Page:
23. I just bought a peninsula 20 and I want to keep a fuzzy dwarf in it and if I could keep other fish it would be nice it will be ready for the bio load 20 pounds of live rock,20 pounds of sand matrix, ghost protein skimmer and a diy cheato reactor and if necessary a drop algae scrubber but the main questions are
    1.) could you put a fuzzy dwarf lion fish in the 20 gallon tank
    2.) if kept well fed could I also keep a flame angel and clown with it if the flame angel gets to big I will do orchid dottyback

    P.S. you guy have awesome customer service keep up the great work.

  24. Hi Ryan, would a 10 gallon quarantine tank be good enough or should I get a bigger size tank? I have a 40 gallon tank i'm preparing.

  25. If I want to add a new fish from the store by freshwater dipping, should I acclimate the fish first with my tank water/temp or Dip it then acclimate to my tank water/temp?? I haven't seen anything specifically stating that online and want to make sure I don't stress them out anymore than I have to. BTW – These are clowns.

  26. Does it matter if you start with fish or corals as the new tanks first addition? Can you do them at the same time? I know for bio-load reasons, we just add a few fish at a time. Is there a rule about how many types of corals you can add at the same time? Loving these videos. About to make the jump into a reef tank.

  27. If anyone seriously thinks you didn't take enough precautions before introducing that fish that's insane. Plus you usually DO quarantine. In this situation the fish came from a fish store you trust and know, where it was quarantined and medicated there. Plus you did another dip of your own. Totally fine

  28. Hi! =) One question, do I need to cycle my quarantine tank? Some say yes others say no. I was thinking of putting a fish into QT while my DT is cycling. For my QT I have bought the Tunze Comline Filter 3162 for filtration, but not sure if that would be enough, or what I can put into the filter bag (i did get some active carbon for it unless I need to medicate).

    Since I'm new to this I want to QT all my fish, so I would probably add one or two creatures every month to my DT, meaning I will have a quarantine tank running at all times. If I need to cycle it first I should get that going now, haha. And do I need to change the water between each fish for quarantine?

    When can I add some clean up crew? Do I need to have had fish for a while first, or can I add a few snails etc with the first fish after the cycle? And do I need to QT the clean up crew? This seemed to be something people had different opinions on, some said no QT needed, others say QT absolutely everything, some say you need to have fish for a while before adding CUC, others say as soon as cycle is done.

    Also Firefish is on my list of critters I want, so after seeing this video I will add it first as well 🙂

  29. So, since a sand shifting gobi needs time to establish territory, is it okay to add it early on? maybe if you use live sand or something…

  30. I put my fish in a bag floating on the water, every 5 minutes I get 2 cups of water from the bag, pour it into the tank. then I take 2 cups from the tank and put it into the bag. I repeat that 3-5 times then I put the fish/invertebrates into my tank, is this efficient or harmful to the fish or invertebrates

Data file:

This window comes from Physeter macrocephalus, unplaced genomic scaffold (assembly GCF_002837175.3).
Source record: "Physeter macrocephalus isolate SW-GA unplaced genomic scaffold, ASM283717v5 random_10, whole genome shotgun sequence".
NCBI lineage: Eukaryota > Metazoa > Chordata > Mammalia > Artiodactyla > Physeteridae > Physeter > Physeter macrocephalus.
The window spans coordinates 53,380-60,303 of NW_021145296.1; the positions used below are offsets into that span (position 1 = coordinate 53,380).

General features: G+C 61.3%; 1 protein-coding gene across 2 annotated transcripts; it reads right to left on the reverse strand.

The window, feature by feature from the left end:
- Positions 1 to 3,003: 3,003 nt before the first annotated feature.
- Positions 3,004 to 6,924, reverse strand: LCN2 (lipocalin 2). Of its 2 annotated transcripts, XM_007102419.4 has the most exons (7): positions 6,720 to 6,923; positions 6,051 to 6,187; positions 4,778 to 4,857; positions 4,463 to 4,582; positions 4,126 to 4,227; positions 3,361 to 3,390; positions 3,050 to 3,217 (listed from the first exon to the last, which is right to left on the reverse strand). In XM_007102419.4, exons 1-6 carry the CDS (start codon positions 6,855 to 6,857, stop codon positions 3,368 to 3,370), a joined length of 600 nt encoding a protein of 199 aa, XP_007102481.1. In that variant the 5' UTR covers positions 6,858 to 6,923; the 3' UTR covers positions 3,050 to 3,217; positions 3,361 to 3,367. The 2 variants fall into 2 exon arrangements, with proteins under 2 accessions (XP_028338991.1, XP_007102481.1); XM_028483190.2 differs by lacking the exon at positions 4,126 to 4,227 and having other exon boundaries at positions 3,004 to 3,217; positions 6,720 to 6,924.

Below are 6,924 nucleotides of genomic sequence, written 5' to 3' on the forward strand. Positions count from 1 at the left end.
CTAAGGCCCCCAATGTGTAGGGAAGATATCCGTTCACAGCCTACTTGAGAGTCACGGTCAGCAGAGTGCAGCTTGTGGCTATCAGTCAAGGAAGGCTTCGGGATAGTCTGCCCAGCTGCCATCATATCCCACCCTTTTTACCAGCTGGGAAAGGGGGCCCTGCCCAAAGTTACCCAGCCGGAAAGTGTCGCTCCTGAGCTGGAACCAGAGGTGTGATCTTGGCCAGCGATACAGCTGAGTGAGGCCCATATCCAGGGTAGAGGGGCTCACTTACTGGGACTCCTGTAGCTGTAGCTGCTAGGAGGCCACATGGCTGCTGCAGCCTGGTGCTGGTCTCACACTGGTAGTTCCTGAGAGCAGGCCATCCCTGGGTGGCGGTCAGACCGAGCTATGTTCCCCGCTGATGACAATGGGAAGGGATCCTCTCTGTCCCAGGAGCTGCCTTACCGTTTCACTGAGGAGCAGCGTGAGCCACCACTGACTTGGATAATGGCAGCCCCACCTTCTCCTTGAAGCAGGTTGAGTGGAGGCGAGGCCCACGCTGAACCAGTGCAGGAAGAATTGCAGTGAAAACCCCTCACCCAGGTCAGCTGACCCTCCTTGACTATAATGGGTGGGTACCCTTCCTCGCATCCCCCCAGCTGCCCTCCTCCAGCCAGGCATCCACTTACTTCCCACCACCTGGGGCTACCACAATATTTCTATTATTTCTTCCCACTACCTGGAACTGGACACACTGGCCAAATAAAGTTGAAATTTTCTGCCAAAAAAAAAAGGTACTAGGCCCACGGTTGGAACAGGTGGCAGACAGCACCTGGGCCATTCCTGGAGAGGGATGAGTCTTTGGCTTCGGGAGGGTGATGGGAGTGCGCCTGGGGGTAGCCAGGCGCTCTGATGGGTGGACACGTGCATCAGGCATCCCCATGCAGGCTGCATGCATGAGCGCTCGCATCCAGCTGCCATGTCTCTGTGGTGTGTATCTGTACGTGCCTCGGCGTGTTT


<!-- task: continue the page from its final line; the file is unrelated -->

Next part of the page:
31. You state to take a marine pure block out and put in your QT tank but after you are finished with the QT do you replace the MP block with a new one or can you clean it and put back in your sump?

  32. I smashed the like button when you said you didnt quarantine the fish. Your obviously an honest and genuine dude. Thanks for the killer vids

  33. Hey so I have been in the freshwater side of the hobby for about 4-5 years. I have previously owned countless 30 gallons, a 55 gal and more recently a 125 gallon. Theres a pretty sweet deal on craigslist right now for a 220 gallon with a 55 gallon sump for 600 bucks. Im thinking to sell my 125 and use some extra savings on it. Just wondering what stocking would be good? I definitely
    want a reef with soft and sps, as well as inverts. I want some fish with big personality and not too small although i love clownfish, gobies, dottybacks, etc. I think the reason for this is bc i wanted to switch to salt for
    a while and those are good fish for a small tank. I love to research as it is fun for me to learn so i think i can handle a decent challenge. Any ideas? thanks… sorry for
    being too broad. Lots of fish out there lol

  34. in 30 years of fish keeping I have  never quarantined and I never medicate fish , I have found the best treatment for any fish is good water parameters and stress free environment. Most fish diseases are symptomatic of bad parameters and stress and disappear quickly when these two things are covered. ICH white spot and most parasites are always present, bad parameters and stress will compromise the fishes immune system and then they will take hold.

  35. I honestly like to cycle with Dr Tim's live bacteria and a dose of ammonium chloride then just wait a week or 2. Safest way to make sure no ammonia

  36. I've seen several videos where you keep mentioning Ammonia as the only waste toxic product to be aware of, nitrites are not much of concern?

  37. Hello I have a few questions if you could plz help the dwarf lion you showed was a fuzzy dwarf correct? As for keeping a fuzzy with a mandarin do you think that would be an issue won’t be the only 2 fish and it’s a 125 6 foot tank last question can I keep fairy wrasses with mandarins

  38. Honestly I started watching this channel just for the intro "today on brs tv!" Gets me hype about reefing lol but very good information

  39. Is it possible to have to big of a Skimmer like a Red Sea RSK-600 in a 55 gallon tank? And would you be able to put like a fish or 2 extra if you have a bigger skimmer? Thanks